April 13-19, 2006
Eats : FoodRed, White and Bluecoat
A local distillery challenges the Brits to a friendly game of gin.
But even people who know about Jacquin's probably have no clue that we have a second distillery, located in an industrial park way up in the Northeast. That's going to change late this month, when Philadelphia Distilling's first product hits the state store shelves: Bluecoat American Gin.
"Obviously with a product called Bluecoat, we're going back to the Revolutionary soldiers who won the country," said Andrew Auwerda, one of three partners in the distillery. "We love English gin, but we do it better. And why should we drink English gin? Didn't we win the war?"
: Michael T. Regan
Philadelphia Distilling is part of a new wave of microdistillers, following the wave of microbrewers, which in turn followed the rise of small wineries. There are some microspirits on local shelves already: Tito's Vodka from Texas; Hangar One Vodkas from California, and Dogfish Head Vodka from Delaware.
A lot of microdistillers make vodka. It's a good first choice: It's cheap, it's relatively easy, it doesn't have to be aged, and you've got a market that's already used to the idea of paying top dollar for a product that is "without distinctive character, aroma, taste or color."
So why not Bluecoat Vodka? "Why try to make the most bland, tasteless spirit you can?" replied master distiller Rob Cassell, who is Auwerda's nephew, and the guy who had the idea in the first place. "I want something with distinctive flavors. There's the wonderful coincidence of something I want to do, and a hole in the market."
Auwerda, the marketing man for the distillery, saw the hole. "There are too many big players in vodka, with big money," he said. "But about 85 percent of gin sales in Pennsylvania is only three brands: Tanqueray, Bombay and Beefeater. That's pretty concentrated, and it seemed ripe for innovation."
A self-described "science geek," Cassell was earning a degree in nuclear medicine when he veered off the track a bit. "I took a semester off and got a job brewing at the former Valley Forge Brewing in Wayne. It was great. I could take a whole bunch of things and twist them all together in a really cool way. I took my brain and my sweat and I made this."
Nuclear medicine forgotten, Cassell eventually landed at Victory Brewing in Downingtown. "During my time at Victory, I had this idea," Cassell remembered. "Wouldn't it be cool if you could do what people did with microbrewing with distilling? That thought just kept churning and churning." He read everything he could find and took correspondence courses from Heriot-Watt University in Edinburgh, Scotland, while still working 65 hours a week at the brewery.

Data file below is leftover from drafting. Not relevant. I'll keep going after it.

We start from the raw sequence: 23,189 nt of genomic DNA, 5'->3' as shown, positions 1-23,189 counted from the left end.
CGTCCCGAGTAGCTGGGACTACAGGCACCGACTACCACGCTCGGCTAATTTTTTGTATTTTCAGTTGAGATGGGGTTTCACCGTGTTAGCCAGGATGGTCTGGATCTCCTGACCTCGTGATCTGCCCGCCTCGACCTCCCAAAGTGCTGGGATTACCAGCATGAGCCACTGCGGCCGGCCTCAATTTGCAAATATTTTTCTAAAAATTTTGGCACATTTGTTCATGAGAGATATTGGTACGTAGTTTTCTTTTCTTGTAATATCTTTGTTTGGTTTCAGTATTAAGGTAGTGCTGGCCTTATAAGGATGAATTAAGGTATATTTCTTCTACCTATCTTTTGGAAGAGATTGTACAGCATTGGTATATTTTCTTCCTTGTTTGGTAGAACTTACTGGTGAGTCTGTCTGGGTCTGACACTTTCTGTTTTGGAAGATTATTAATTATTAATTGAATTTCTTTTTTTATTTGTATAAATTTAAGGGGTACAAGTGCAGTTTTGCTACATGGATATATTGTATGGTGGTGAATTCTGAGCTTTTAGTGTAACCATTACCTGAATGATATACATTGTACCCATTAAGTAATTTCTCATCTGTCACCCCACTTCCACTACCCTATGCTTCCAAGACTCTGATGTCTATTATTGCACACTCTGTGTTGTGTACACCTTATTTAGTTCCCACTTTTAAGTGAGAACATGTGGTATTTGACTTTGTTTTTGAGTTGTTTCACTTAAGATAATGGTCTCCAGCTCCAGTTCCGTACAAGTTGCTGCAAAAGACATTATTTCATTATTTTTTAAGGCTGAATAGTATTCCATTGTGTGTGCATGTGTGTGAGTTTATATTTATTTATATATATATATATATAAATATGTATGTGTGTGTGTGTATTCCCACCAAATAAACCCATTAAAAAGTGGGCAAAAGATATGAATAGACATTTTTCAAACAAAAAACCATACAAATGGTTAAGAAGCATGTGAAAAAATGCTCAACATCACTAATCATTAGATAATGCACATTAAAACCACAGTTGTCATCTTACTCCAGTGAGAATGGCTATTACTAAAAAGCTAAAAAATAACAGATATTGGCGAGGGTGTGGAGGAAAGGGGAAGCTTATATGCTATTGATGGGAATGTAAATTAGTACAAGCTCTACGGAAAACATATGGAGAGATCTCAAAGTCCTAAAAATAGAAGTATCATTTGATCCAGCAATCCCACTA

Armed with his passion and hard-won knowledge, Cassell talked to his uncle, and their third partner, Timothy Yarnall, who has a strong sales background. They went to the top of the line for their still: A. Forsythe & Son, of Rothes, Scotland, where they make stills the old-fashioned way, by hand-hammering copper. Once the still was installed, Cassell began experimenting.
Gin is not very well-defined. "I asked a spirits competition for style guidelines, what they were looking for in a good gin," said Cassell. "All they told me was that the biggest winner was Tanqueray. What the hell is that? They want you to be the best copycat of Tanqueray, make Tanqueray better than Tanqueray? Forget that!"
The partners decided to put an emphasis on citrus. The citrus flavors they came up with during testing were "cool flavors," according to Cassell, and they just didn't want to have them buried in juniper, the standard, piney heart of gin flavor. "Going with that and not sticking with the stodgy traditional went over very well in the tasting tests we did," Cassell said.
There's a difference in that piney heart, too. Cassell found an organic juniper berry, softer and more complex than the standard juniper: It was bigger, stickily smashable between the fingers, and so much more interesting than the knife-to-the-nose pine of the common juniper. "I didn't want the over-the-top pungent pine needles," said Cassell, "but to be gin, you had to have juniper. What we use is still juniper, but it's grown in a different region; you get variations."
When the result of this experimentation comes out in late April, you'll only see it in Pennsylvania. Philadelphia Distilling's "fourth partner" is the Pennsylvania Liquor Control Board. The state's control of retail liquor sales actually works in their favor: They only had to sell the product once to get in the whole state.
"We have an extremely positive relationship with them so far," said Auwerda. "They were supportive right from the get-go. I liked the idea: one buyer, one level playing field where the state presents. We are going to be launched in 143 stores, in their top two demographic clusters, the premium stores."
Sold only in Pennsylvania with the cooperation of the PLCB, made to American standards on a new taste model, and presented on the merits of that taste rather than its package or advertising: Bluecoat American Gin looks revolutionary indeed.